My dear  students,

the assignment of the Nobel Prize for Literature to Bob Dylan has opened a lot of discussion on the essence of literature & poetry, which is exactly the subject matter of our lesson today.

I’m going to introduce our course on literature by asking you: Why do we study literature? Which is closely linked to the question What is literature? Why don’t we study the telephone directory? I guess you’ve dealt with literary texts for years now but every time I ask my students the above question I see, from their reactions, that somehow it comes as unexpected and it puzzles them. What is our teacher talking about? Of course we study Shakespeare and not the telephone directory but … WHY?

Well, I’m pasting here and on the walls some definitions of Literature and I would like you to choose ONE that suits you & you like best.

litertureis7 litertureis6 literatureis5 literatureis5 literatureis3 literatureis1

  3. The many great gardens of the world, of literature and poetry, of painting and music, of religion and architecture, all make the point as clear as possible: The soul cannot thrive (prosperare) in a garden. If you don’t want paradise, you are not human; and if you are not human, you don’t have a soul.   Thomas Moore
  4. Literature is the exploitation (sfruttamento) of words (…) Music and literature have a great deal in common: they both use the temporal material of sounds” A. Burgess author of A Clockwork Orange
  5. If a nation’s LITERATURE declines, the nation atrophies and decays.
  6. Great Literature is simply language charged with meaning to the utmost possible degree. Ezra Pound 1885-1972, American Poet, Critic
  7.  No two people read the same book. Edmund Wilson 1895-1972
  8. Literature is where I go to explore the highest and lowest places in human society and in the human spirit, where I hope to find not absolute truth but the truth of the tale, of the imagination and of the heart  Salman Rushdie  (Indian born British Writer, b.1947)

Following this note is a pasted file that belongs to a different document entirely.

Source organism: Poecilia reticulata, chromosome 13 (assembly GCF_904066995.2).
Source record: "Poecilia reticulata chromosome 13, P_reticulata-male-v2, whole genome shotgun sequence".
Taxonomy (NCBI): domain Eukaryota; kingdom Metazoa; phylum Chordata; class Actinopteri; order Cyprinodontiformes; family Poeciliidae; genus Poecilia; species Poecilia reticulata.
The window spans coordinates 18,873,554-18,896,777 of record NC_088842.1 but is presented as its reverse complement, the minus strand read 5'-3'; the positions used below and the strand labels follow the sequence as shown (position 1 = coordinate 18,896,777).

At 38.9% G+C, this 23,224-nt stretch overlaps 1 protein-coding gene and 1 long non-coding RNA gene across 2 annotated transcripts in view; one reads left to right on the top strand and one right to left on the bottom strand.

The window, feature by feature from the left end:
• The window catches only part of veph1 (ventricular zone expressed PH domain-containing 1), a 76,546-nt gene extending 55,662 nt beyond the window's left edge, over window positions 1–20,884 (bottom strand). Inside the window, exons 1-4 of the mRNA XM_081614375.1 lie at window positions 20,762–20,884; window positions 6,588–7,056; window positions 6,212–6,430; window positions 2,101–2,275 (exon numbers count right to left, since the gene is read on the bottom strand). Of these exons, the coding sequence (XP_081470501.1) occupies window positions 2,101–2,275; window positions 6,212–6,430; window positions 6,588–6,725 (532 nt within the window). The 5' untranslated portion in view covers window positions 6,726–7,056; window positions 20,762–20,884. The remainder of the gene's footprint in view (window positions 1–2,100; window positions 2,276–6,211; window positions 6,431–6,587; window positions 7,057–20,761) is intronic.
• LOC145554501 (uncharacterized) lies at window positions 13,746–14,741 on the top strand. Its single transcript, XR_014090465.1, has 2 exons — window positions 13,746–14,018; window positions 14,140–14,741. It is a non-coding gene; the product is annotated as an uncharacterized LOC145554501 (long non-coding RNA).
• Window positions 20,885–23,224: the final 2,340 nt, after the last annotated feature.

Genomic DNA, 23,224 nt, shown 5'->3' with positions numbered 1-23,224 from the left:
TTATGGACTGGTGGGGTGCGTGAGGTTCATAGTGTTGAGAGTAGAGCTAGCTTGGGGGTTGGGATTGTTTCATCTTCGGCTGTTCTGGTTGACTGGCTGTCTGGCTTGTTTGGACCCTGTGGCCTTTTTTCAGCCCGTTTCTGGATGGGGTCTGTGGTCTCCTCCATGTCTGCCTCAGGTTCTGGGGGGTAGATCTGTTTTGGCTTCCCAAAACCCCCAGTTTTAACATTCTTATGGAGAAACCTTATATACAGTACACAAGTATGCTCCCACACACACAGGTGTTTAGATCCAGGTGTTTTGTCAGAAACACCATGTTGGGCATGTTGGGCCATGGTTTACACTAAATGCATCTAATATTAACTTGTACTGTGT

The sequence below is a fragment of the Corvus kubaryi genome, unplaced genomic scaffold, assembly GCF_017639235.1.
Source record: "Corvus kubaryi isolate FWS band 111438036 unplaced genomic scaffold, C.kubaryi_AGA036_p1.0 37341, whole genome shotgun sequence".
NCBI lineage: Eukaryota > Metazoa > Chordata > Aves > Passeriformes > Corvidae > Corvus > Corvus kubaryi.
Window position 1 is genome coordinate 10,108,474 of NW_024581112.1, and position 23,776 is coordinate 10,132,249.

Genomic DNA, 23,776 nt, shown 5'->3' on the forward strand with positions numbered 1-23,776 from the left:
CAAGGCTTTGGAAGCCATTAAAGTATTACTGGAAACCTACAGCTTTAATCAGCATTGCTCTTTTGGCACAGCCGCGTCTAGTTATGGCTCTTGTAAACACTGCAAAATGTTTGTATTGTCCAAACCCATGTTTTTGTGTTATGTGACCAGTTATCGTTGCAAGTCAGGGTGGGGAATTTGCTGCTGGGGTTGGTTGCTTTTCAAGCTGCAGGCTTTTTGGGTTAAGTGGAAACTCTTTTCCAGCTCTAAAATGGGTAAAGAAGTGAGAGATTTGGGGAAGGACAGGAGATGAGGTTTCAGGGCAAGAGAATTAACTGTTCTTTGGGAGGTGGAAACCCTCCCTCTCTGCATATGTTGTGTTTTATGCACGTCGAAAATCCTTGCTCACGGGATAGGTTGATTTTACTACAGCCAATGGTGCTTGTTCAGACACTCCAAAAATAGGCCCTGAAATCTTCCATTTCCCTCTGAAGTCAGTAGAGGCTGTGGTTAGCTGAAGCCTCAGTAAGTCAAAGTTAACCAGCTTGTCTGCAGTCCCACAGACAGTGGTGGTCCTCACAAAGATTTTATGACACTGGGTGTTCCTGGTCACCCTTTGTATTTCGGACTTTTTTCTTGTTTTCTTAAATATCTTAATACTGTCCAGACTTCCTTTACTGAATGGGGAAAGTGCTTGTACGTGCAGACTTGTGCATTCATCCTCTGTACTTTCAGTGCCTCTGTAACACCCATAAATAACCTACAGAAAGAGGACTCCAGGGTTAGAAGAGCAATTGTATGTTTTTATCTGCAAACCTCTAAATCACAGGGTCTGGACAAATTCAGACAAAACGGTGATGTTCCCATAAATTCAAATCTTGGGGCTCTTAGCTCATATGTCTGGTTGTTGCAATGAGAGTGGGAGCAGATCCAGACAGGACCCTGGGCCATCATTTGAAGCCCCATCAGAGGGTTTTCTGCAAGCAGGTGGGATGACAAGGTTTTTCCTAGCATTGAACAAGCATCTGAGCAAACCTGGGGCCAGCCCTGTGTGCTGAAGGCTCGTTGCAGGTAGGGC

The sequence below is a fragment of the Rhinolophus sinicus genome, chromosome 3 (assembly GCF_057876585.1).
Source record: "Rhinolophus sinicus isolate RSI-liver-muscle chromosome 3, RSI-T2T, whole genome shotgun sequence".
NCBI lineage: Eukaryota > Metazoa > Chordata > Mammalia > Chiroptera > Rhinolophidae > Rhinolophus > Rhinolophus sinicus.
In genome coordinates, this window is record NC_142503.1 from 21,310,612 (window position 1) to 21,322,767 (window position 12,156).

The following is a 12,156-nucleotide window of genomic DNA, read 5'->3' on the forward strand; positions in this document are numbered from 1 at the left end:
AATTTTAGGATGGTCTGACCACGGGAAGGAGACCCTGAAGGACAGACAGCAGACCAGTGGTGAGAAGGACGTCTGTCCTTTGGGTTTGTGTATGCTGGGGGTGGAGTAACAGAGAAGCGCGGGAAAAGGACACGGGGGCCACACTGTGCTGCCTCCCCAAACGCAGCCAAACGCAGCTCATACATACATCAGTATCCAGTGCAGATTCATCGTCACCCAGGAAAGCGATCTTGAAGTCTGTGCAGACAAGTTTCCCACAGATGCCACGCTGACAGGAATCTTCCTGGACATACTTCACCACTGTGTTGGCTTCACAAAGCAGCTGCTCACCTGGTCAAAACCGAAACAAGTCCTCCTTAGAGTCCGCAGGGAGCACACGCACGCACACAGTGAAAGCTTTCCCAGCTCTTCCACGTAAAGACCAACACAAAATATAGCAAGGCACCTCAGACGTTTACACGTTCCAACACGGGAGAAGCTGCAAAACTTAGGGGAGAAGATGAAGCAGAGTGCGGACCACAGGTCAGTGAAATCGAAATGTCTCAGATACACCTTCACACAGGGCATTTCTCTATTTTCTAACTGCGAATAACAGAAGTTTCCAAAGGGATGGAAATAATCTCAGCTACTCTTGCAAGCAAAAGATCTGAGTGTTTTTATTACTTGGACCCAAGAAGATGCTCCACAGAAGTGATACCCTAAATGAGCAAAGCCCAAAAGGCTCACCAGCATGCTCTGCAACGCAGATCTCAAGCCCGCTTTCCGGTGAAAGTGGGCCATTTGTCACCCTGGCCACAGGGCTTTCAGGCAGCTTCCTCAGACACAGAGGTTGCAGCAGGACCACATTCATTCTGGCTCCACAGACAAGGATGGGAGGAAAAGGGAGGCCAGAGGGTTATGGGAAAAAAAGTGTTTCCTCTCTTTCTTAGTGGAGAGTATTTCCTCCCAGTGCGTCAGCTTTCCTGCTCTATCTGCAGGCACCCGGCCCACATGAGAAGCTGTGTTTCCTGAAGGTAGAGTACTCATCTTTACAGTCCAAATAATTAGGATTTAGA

9.  Literature adds to reality, it does not simply describe it. It enriches the necessary competencies that daily life requires and provides; and in this respect, it irrigates the deserts that our lives have already become C.S. Lewis  (British Scholar and Novelist. 1898-1963)
  10.  What is wonderful about great literature is that it transforms the man who reads it towards the condition of the man who wrote E. M. Forster  (English Novelist and Essayist, 1879-1970)
  11.  Literature always anticipates life. It does not copy it, but moulds (modella) it to its purpose. Oscar Wilde  (Irish Poet, Novelist, Dramatist and Critic, 1854-1900)
  12.  The difficulty of literature is not to write, but to write what you mean; not to affect (colpire) your reader, but to affect him precisely as you wish. Robert Louis Stevenson
  13.  So you may ask what is the use of studying the world of imagination where anything is possible and anything can be assumed (immaginato), where there are no rights or wrongs and all arguments are equally good. One of the most obvious uses, I think, is the encouragement of tolerance. Northrop Frye, The Educated imagination.

Here’s a video I found you may like, created  by a student like you.

Now look at the following lines of a poem we’ll read in class without telling you who wrote it and when.

“ Life’s but a walking shadow, a poor player

That struts and frets his hour upon the stage,

And then is heard no more; it is a tale

Told by an idiot, full of sound and fury,

Signifying nothing.”

  1. Who do you think is the writer? A contemporary poet? A poet from the past? A young man/woman or a mature one. Why?
  2. Does it communicate a universal truth to you?
  3. Can you consider it literature?

Like Dante who said “Nel mezzo del cammin di nostra vita, mi ritrovai per una selva oscura,ché la diritta via era smarrita. (When I had journeyed half of our life’s way,I found myself within a shadowed forest,for I had lost the path that does not stray. Canto I, lines 1-3) couldn’t he just write When I was 35? Am I confusing you? I guess so because even today there’s a huge debate on what literature is. Since it is very difficult to define what literature is, critics speak of LITERARINESS: deviation from conventional daily language.

  • Daily language: life is not worth living. Literary language: Life’s but a walking shadow …